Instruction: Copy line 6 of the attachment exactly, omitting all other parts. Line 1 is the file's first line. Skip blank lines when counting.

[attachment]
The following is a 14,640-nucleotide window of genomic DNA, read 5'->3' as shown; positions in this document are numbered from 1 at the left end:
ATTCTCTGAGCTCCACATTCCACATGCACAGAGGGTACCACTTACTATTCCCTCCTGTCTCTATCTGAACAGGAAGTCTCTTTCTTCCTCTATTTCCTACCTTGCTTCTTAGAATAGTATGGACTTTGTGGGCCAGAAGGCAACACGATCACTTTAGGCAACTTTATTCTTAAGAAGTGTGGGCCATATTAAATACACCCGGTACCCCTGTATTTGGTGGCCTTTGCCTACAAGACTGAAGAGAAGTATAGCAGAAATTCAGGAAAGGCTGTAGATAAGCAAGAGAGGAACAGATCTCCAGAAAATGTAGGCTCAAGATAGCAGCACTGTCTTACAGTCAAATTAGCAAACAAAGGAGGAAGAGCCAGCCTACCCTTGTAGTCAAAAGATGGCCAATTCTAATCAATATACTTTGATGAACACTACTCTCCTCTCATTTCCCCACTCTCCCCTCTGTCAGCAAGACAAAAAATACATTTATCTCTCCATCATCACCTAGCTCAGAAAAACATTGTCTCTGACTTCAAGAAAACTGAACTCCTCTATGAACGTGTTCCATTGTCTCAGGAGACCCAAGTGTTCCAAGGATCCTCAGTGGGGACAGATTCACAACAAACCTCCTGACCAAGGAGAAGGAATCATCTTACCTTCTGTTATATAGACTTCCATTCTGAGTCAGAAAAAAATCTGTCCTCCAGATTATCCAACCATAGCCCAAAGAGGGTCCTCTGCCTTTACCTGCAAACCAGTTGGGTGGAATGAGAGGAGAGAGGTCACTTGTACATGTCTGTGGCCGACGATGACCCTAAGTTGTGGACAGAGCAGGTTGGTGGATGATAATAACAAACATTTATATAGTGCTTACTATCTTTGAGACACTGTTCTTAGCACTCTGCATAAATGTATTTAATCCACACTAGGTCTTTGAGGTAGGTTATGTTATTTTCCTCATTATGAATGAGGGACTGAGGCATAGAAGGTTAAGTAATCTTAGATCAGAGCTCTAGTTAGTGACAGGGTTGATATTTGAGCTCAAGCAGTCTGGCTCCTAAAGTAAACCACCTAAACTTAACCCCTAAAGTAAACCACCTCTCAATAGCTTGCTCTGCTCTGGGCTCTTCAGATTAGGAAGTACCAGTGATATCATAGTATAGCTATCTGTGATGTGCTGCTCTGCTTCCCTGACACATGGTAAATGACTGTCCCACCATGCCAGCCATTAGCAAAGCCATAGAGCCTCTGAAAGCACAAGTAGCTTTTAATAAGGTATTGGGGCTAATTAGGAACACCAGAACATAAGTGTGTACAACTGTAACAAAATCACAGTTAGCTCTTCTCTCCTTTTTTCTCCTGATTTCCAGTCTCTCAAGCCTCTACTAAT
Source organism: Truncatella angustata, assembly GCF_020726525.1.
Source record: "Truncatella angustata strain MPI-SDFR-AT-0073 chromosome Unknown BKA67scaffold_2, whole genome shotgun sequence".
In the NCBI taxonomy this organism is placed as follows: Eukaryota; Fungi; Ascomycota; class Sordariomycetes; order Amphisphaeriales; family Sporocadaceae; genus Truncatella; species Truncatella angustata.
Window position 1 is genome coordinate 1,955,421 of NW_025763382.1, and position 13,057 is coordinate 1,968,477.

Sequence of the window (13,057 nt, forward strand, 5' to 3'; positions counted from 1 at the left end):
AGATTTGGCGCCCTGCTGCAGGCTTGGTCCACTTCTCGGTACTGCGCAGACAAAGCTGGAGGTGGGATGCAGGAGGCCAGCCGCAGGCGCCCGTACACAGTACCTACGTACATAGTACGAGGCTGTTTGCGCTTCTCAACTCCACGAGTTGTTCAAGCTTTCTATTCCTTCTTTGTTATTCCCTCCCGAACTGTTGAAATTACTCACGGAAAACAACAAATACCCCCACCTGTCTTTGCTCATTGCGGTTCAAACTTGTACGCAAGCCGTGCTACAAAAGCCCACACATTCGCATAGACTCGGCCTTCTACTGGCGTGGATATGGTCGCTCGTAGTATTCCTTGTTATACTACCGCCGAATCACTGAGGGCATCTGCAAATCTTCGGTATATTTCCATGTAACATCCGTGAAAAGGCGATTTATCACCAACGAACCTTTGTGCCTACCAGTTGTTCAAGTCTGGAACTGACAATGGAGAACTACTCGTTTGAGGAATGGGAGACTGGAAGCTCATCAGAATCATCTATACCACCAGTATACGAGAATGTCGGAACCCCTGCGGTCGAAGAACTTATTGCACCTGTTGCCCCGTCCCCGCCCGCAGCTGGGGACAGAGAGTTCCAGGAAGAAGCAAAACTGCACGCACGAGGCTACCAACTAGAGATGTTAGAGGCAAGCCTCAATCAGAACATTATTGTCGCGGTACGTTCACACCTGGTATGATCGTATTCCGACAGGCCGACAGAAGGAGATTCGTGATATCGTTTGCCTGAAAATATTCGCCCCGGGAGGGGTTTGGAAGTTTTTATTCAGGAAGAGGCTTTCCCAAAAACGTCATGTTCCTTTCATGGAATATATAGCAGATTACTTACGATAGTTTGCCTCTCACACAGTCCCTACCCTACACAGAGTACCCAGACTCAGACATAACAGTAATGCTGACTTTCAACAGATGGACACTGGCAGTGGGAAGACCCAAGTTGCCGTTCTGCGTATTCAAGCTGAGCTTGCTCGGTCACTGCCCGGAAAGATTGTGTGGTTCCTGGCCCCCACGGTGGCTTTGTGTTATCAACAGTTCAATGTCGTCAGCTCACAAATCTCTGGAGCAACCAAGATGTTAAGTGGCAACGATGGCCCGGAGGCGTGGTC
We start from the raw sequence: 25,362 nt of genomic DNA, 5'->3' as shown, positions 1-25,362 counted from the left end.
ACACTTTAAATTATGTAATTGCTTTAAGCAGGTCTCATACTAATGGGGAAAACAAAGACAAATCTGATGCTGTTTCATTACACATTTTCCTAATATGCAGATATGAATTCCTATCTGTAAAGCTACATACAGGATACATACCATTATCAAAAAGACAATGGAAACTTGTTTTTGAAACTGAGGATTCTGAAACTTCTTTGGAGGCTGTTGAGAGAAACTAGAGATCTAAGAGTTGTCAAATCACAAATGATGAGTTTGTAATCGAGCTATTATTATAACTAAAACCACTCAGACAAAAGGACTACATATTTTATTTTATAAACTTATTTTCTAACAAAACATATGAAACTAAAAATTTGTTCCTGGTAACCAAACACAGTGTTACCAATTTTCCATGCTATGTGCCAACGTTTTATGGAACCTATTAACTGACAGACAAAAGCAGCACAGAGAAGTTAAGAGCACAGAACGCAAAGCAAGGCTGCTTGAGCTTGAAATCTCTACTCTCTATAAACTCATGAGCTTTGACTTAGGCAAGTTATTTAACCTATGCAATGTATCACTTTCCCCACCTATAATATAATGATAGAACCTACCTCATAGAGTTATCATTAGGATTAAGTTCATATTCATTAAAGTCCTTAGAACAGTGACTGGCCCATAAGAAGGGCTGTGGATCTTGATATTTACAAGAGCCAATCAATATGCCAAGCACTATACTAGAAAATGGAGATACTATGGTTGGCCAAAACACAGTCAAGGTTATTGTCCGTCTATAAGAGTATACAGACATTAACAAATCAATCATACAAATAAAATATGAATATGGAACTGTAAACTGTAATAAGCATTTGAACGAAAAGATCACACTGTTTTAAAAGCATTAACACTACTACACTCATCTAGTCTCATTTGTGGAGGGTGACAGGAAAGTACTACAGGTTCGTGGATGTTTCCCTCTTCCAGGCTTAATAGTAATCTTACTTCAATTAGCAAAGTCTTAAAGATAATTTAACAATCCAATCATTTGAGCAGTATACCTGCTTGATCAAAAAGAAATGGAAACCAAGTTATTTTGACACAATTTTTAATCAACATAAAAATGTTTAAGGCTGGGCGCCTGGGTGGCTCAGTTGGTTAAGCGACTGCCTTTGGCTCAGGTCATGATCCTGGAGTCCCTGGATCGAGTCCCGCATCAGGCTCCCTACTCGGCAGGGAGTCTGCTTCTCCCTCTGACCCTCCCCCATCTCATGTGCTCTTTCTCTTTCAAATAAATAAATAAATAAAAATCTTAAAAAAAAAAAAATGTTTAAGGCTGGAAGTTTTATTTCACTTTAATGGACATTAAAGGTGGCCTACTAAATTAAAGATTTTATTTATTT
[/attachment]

Window position 1 is genome coordinate 1,955,421 of NW_025763382.1, and position 13,057 is coordinate 1,968,477.